Your CNN Republican Presidential Candidate Debate Sneak Preview

Somebody is going to do this to Donald Trump tonight:

The only question is who, and perhaps how many. It worked before, and it could work again. It may be too late for this strategem, though.

If you don’t recognize the incident, one of the first live TV moments to enter history and have a major impact on national politics, here is the background:

It came at the height of the Cold War, and the fear of Communist Russia was as palpable as it was toxic. Being publicly associated with the Communist Party was a ticket to personal and professional destruction, and many politicians wielded the accusation as a weapon of mass destruction.  The Hollywood Blacklist was the archetype of many such lists that kept many Americans who were socialists or merely liberals virtually unemployable in the military, the State Department, police and businesses. Dark times.

Republican Senator Joseph McCarthy used red-baiting to become the most famous, polarizing, popular, controversial—and powerful— American politician not named Eisenhower.  In 1954, two commercial TV networks broadcast live the hearings investigating McCarthy’s allegations against Army officers, and the counter-allegations that McCarthy and his aide, Roy Cohn, had pressured the Army to give preferential treatment to a Cohn’s  friend, later revealed to be  his  gay lover. (See: “Angels in America”)  80 million Americans watched the first ever  broadcast of Congressional hearings, riveted.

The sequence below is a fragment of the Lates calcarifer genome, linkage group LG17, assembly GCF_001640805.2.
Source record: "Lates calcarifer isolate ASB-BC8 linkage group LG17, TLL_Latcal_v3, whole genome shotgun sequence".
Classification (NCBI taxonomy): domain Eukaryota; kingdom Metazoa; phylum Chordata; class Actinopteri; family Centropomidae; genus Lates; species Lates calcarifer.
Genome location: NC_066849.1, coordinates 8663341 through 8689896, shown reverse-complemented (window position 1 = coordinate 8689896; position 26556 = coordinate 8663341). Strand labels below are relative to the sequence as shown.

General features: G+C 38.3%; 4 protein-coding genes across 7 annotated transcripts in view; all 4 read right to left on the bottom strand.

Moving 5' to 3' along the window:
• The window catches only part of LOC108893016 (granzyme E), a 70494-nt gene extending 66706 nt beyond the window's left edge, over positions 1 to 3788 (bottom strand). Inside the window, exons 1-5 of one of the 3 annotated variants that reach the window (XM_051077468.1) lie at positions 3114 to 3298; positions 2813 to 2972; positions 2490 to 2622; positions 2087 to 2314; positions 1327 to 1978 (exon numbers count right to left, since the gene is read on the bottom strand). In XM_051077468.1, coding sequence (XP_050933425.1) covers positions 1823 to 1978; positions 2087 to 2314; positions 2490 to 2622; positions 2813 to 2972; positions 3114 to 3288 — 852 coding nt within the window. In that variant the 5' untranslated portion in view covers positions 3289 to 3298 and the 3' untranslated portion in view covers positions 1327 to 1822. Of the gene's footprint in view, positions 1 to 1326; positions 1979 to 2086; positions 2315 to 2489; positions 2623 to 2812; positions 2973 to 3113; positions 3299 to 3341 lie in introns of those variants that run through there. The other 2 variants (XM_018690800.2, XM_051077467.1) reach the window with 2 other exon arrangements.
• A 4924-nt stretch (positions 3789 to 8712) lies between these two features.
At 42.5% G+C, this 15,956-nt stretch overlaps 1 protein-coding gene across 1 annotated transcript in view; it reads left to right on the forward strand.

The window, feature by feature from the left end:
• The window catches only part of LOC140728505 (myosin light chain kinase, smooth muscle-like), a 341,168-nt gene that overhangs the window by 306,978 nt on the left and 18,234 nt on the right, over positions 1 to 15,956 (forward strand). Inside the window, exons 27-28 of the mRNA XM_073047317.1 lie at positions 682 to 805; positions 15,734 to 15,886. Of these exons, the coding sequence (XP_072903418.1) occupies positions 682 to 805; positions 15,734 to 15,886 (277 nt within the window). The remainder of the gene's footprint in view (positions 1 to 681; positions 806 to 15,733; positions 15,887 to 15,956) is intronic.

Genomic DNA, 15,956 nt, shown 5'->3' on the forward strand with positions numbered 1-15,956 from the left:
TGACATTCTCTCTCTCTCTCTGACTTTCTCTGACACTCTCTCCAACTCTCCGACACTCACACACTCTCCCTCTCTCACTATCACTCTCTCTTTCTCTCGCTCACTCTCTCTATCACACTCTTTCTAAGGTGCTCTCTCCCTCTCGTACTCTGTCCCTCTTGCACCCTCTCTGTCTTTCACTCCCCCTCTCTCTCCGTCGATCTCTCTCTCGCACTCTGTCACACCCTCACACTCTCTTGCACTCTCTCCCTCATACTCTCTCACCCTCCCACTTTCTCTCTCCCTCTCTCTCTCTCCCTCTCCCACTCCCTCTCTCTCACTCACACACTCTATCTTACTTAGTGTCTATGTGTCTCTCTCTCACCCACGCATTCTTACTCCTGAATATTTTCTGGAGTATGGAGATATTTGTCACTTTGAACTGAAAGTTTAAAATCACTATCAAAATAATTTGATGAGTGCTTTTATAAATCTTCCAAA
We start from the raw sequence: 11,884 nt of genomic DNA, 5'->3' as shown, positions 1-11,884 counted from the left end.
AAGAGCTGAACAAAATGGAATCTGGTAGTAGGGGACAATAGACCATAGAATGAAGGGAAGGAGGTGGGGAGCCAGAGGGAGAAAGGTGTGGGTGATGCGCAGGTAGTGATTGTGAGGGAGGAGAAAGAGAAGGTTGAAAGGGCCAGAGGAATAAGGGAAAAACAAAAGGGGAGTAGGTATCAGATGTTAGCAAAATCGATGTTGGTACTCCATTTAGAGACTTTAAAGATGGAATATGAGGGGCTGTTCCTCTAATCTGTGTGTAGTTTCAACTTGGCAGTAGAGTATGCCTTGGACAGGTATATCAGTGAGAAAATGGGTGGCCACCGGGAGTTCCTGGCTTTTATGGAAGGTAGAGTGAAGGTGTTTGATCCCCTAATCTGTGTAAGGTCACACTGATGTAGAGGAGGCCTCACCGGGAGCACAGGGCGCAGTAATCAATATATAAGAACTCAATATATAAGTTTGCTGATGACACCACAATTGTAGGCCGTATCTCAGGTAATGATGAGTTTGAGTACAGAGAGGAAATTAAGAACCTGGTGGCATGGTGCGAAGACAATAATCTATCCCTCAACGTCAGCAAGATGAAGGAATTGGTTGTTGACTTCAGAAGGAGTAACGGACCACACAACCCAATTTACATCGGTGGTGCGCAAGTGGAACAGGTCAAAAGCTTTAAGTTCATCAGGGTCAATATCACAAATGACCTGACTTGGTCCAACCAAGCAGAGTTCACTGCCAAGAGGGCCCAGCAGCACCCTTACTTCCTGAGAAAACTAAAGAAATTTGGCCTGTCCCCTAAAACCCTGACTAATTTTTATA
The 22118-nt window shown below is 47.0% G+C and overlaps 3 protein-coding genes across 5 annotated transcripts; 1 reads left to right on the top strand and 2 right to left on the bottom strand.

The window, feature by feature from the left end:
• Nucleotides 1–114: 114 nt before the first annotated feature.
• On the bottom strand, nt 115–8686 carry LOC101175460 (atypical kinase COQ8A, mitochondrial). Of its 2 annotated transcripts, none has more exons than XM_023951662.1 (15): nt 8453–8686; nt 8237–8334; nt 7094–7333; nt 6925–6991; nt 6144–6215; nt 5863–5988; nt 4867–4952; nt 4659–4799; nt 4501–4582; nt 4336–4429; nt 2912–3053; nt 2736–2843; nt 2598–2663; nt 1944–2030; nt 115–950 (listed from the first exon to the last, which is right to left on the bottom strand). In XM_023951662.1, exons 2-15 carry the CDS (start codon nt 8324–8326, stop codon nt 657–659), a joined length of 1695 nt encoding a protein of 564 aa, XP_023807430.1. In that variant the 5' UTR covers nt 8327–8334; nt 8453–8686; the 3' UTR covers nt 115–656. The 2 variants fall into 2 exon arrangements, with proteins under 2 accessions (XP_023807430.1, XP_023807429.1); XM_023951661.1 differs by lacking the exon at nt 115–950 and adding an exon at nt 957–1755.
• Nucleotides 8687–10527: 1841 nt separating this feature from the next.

Joseph Welch, a prominent Boston attorney, agreed to serve as the Army’s legal counsel in the hearings. He knew, as the GOP contenders should know, that the only effective way to shame and expose a bully and a miscreant is to do it directly to his face. Welch waited for days, playing the quiet, respectful professional as McCarthy ranted and grandstanded. Then he saw his chance.

On June 9,  1954,  McCarthy declared that Fred Fisher, a young lawyer from Welch’s own law firm, had once been a member of the National Lawyers Guild, a civil rights group that J. Edgar Hoover had called a communist front because its attorneys had represente suspected communists. Welch, choking with emotion, it seemed, indignantly defended his colleague while deriding McCarthy:

“Until this moment, Senator, I think I never really gauged your cruelty or your recklessness. … Let us not assassinate this lad further, Senator. You have done enough. Have you no sense of decency, sir? At long last, have you left no sense of decency?”

The chamber’s audience applauded. The public’s infatuation with McCarthy was shattered, and emboldened by the collapse of public support for him,  McCarthy’s colleagues in the Senate censured him for inappropriate conduct. McCarthy’s power evaporated, and the anti-Communist hysteria joined him in a shadowy corner of U.S. history.

Accounts of Welch’s master stroke always call it “spontaneous,” but it was not. Like any canny lawyer, Welch was prepared. He had his words memorized, rehearsed and ready, and he had even set a trap: Welch had already publicly acknowledged Fisher’s involvement in the National Lawyers Guild. He assumed McCarthy would bring it up, and  he could hardly be dumbstruck that the Senator would repeat what he himself had acknowledged. But Welch also knew most of the public was unaware that he had set a trap, so when McCarthy mentioned Fisher, Welch took aim and blasted away.